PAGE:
I think I have fully made up my mind that my next Android phone will be a Google Nexus device. The Nexus devices offer something that no other Android phones on the market offer: a clean, stock, the way Google wanted it to be device that receives timely updates as soon as they are available. You don’t have to worry about terrible pre-loaded skins that completely bog down even the fastest devices on the market, as well as the lack of uninstallable bloatware that has unfortunately reared its ugly head onto these very expensive devices.
Manufacturer Android Skins
Android device manufactures, such as Motorola, HTC, Samsung, and LG (henceforth known as “the OEM’s”) all modify the version of Android that come pre-installed with their phones. They all put their own UI on top of Android to “enhance the experience of Android”, “add more features”, and lastly (but most importantly), “differentiate themselves from the competition”. The OEM’s all have their own unique skins, such as MotorBlur, Sense, and TouchWiz.
On the surface, these look like simple, flashy skins. However, they have become much more than that. Originally, that’s all they were, skins/launchers. If you wanted to “remove” MotorBlur, or Sense, etc., you would just install a different launcher app (such as Launcher Pro). However, they have since evolved to be more than just a skin. They now deeply embed hidden background processes into Android that consume RAM, CPU, and worse yet – battery life. Thus, simply installing Launcher Pro will not fix the problem.
But how can they differentiate themselves if they are all running the same OS?
Simple…by making great hardware. When someone buys a phone, one of the first things they look at is the hardware. They look at the size of the screen, the thickness, the build quality, the presence (or lack of presence) of a physical qwerty keyboard, the weight, the color, the carrier the phone is on, the battery life, the call quality, the screen quality, internal storage, SD card availability, camera quality, presence of front-facing camera, etc. Those are all *incredibly* important factors of a device. 100% of those are areas that the OEM’s have the complete expertise on innovating and differentiating themselves on. You can pretty much look at any Android phone and immediately tell who makes it by just looking at the way it’s built. *THIS* is where they should be differentiating themselves on.
The OEM’s are not software experts. If they were, they wouldn’t be using Android. They would instead have made their own OS from scratch. Google made a great mobile OS; one that can compete with the iPhone. That is why they are using it. In my very honest opinion, the OEM’s lost their ability to differentiate themselves in the software space by adopting an external OS. How many people do you know say “I can’t wait to get that MotorBlur phone!”? The answer is 0. People want an Android phone. They want to own a device that is part of the Android ecosystem, not a device that tries to invent its own platform.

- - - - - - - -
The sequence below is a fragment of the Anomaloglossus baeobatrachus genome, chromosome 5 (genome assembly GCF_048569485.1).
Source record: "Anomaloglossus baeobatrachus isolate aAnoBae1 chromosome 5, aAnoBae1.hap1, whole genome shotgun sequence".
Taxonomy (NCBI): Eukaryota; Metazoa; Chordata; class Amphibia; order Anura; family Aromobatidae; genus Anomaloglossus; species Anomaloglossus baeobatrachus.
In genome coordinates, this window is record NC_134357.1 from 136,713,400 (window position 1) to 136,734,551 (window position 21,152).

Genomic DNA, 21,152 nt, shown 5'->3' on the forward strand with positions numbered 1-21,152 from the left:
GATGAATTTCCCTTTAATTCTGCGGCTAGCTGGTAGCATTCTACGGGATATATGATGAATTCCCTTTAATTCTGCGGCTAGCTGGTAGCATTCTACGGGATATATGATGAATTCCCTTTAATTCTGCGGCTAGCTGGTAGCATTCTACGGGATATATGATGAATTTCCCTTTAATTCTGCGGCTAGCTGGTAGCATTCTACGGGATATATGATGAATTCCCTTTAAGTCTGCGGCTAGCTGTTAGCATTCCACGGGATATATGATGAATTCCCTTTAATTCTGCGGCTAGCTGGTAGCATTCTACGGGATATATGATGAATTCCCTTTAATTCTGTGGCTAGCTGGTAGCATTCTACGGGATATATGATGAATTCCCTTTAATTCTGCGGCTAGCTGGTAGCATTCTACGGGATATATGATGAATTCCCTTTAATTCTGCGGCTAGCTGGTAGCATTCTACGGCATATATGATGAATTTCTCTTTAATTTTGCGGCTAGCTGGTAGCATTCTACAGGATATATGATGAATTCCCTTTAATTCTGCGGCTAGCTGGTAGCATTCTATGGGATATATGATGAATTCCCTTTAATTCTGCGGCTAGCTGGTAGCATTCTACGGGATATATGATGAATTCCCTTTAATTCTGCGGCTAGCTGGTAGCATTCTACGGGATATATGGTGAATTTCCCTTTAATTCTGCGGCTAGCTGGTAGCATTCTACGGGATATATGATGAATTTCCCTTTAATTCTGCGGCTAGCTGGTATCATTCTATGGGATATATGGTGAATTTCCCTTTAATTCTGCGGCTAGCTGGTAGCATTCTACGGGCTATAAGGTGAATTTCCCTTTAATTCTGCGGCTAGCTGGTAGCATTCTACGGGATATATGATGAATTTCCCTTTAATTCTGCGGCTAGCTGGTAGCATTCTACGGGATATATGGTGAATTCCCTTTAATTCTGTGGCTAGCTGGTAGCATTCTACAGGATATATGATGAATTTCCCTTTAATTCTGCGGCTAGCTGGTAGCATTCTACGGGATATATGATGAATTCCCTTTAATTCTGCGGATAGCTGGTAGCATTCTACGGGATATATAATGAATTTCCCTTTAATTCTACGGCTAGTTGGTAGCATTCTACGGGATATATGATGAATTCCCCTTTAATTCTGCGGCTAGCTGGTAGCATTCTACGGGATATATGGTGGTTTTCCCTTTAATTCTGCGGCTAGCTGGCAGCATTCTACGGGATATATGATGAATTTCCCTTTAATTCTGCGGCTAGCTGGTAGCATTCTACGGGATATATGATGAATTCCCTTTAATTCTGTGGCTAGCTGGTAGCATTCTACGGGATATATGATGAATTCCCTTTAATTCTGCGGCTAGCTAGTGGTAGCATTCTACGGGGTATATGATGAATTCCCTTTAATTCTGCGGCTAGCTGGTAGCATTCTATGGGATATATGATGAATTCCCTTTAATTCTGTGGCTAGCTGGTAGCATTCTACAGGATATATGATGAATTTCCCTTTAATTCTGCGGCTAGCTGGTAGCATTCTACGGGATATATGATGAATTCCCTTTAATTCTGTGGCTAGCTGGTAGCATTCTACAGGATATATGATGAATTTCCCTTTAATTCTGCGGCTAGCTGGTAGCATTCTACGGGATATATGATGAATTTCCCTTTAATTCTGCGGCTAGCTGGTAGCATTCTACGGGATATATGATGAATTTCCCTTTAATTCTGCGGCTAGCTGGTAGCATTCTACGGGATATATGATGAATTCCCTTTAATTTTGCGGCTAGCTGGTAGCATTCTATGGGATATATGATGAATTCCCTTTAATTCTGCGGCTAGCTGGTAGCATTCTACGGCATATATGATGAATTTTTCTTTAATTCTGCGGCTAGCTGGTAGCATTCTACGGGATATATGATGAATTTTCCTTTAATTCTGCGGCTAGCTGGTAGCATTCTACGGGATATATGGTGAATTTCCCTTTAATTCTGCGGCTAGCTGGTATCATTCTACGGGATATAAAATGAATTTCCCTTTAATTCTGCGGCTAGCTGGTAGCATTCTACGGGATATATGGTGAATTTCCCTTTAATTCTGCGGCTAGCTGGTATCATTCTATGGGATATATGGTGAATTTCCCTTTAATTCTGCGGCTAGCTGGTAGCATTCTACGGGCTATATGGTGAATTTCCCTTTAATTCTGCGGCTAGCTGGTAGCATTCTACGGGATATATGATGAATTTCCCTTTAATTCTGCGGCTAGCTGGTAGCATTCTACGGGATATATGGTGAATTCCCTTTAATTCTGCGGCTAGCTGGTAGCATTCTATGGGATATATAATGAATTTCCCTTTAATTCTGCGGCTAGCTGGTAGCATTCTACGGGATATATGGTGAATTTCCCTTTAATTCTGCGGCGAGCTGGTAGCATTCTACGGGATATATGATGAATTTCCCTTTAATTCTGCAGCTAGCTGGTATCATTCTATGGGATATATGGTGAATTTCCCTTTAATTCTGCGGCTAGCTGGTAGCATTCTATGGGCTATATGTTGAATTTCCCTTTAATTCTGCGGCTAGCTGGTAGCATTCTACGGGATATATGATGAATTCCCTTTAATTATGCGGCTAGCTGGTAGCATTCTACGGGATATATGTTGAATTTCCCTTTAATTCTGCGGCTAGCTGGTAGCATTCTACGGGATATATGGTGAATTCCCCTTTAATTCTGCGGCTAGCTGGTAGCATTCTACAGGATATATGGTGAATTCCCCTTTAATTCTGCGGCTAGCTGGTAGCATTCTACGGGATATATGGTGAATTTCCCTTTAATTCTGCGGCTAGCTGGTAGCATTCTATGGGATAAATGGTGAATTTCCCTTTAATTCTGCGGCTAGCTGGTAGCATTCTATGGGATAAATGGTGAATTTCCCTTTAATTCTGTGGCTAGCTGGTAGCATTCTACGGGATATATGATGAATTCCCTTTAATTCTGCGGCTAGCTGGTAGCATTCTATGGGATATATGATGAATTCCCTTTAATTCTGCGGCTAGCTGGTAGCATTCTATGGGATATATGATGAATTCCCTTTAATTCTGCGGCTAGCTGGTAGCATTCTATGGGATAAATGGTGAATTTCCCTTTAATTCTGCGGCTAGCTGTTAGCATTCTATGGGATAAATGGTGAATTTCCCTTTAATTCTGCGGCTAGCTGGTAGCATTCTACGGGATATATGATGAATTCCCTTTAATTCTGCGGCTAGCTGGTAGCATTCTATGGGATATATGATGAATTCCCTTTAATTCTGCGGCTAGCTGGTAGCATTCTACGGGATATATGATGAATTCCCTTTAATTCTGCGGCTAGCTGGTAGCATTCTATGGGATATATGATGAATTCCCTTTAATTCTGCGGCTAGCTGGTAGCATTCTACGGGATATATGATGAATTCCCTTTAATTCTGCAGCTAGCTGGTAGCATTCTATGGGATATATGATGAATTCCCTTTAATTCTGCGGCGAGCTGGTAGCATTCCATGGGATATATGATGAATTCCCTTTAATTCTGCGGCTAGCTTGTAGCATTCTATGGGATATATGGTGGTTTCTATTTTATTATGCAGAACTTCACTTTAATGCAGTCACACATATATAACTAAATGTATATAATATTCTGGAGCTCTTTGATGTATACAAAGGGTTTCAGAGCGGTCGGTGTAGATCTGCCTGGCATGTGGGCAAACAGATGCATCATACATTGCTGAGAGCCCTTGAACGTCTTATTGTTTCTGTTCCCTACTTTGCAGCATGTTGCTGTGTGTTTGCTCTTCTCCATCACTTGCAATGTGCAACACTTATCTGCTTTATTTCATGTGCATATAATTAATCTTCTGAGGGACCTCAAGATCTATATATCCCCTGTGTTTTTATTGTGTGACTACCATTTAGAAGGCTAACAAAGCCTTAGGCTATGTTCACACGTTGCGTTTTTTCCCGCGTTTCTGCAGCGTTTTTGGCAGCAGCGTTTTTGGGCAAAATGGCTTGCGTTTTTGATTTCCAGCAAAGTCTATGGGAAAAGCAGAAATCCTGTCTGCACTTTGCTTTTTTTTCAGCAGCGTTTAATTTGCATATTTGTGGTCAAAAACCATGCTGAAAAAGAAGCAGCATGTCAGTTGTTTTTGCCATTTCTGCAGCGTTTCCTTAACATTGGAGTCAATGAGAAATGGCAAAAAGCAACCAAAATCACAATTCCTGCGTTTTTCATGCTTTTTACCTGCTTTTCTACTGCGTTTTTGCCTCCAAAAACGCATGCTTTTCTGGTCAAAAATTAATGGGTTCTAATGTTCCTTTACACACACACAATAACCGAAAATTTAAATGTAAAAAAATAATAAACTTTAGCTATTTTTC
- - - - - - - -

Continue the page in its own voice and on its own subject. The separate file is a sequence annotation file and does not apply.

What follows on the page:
The quicker the OEM’s realize that, the better off they will be.
Recently, an increasing number of media companies have been blocking access to Flash 10.1 content on non-PC devices (i.e. Android Phones, Google TV, PS3, etc.). The reasoning for this makes no sense as I can plug my laptop into my TV and watch sites like Hulu, Fox.com, and NBC.com content without any problems. However, doing so on a game console, Google TV device, or even an Android Phone is somehow different in their view. It shouldn’t be a DRM issue either, as that should be handled by the Flash player itself.
Oh well. In the past, this could be worked around by simply altering the user-agent string on the browser. In this case, the browser would basically lie to the server and trick it into thinking that it’s running on a PC web browser. As a result, the content would play just fine.
However, that no longer works. Instead of simply relying on the user agent string of the browser, they are now also looking at the version of Flash Player running on the device. A string of the version of Flash you are running is sent to the server to check if you are using a “supported device.” You can find out what your Flash version string is by visiting this page: http://kb2.adobe.com/cps/155/tn_15507.html. Visiting that page should show you something similar to this:
To verify that this string is actually being sent to the server, I opened up Wireshark and sniffed some traffic on Hulu. While watching an episode of Hells Kitchen on Hulu, I sniffed for
HTTP GET requests. Below is a screenshot of the TCP Stream for the
As you can see from the screenshot above, there are a lot of variables appended to the
GET request. The most interesting one is the:
flashPlayer=WIN%2010%2C1%2C103%2C19. This tells the server which version of Flash Player the system is running. If you remove the delimiting characters from the
GET request, you would see that the version string matches that of the string in the first screenshot above. If you were running Android, the version string would contain
AND instead of
That is not the only